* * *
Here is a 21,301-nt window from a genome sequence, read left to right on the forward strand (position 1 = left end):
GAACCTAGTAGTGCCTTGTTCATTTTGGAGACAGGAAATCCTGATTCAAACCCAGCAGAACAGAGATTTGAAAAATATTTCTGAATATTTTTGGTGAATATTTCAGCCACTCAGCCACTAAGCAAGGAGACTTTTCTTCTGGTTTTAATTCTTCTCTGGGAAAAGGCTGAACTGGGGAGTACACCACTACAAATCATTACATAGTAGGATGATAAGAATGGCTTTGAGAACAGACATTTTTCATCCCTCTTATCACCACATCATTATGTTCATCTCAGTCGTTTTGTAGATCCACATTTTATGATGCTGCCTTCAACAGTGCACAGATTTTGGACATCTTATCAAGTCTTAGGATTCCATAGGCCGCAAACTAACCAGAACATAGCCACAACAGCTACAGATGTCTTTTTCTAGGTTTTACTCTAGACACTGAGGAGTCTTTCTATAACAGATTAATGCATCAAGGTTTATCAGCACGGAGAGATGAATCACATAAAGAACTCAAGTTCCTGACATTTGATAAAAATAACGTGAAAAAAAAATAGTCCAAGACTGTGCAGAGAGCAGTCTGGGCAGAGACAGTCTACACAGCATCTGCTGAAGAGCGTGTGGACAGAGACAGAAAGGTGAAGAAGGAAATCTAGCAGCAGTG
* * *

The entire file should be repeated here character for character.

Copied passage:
Here is a 21,301-nt window from a genome sequence, read left to right on the forward strand (position 1 = left end):
GAACCTAGTAGTGCCTTGTTCATTTTGGAGACAGGAAATCCTGATTCAAACCCAGCAGAACAGAGATTTGAAAAATATTTCTGAATATTTTTGGTGAATATTTCAGCCACTCAGCCACTAAGCAAGGAGACTTTTCTTCTGGTTTTAATTCTTCTCTGGGAAAAGGCTGAACTGGGGAGTACACCACTACAAATCATTACATAGTAGGATGATAAGAATGGCTTTGAGAACAGACATTTTTCATCCCTCTTATCACCACATCATTATGTTCATCTCAGTCGTTTTGTAGATCCACATTTTATGATGCTGCCTTCAACAGTGCACAGATTTTGGACATCTTATCAAGTCTTAGGATTCCATAGGCCGCAAACTAACCAGAACATAGCCACAACAGCTACAGATGTCTTTTTCTAGGTTTTACTCTAGACACTGAGGAGTCTTTCTATAACAGATTAATGCATCAAGGTTTATCAGCACGGAGAGATGAATCACATAAAGAACTCAAGTTCCTGACATTTGATAAAAATAACGTGAAAAAAAAATAGTCCAAGACTGTGCAGAGAGCAGTCTGGGCAGAGACAGTCTACACAGCATCTGCTGAAGAGCGTGTGGACAGAGACAGAAAGGTGAAGAAGGAAATCTAGCAGCAGTG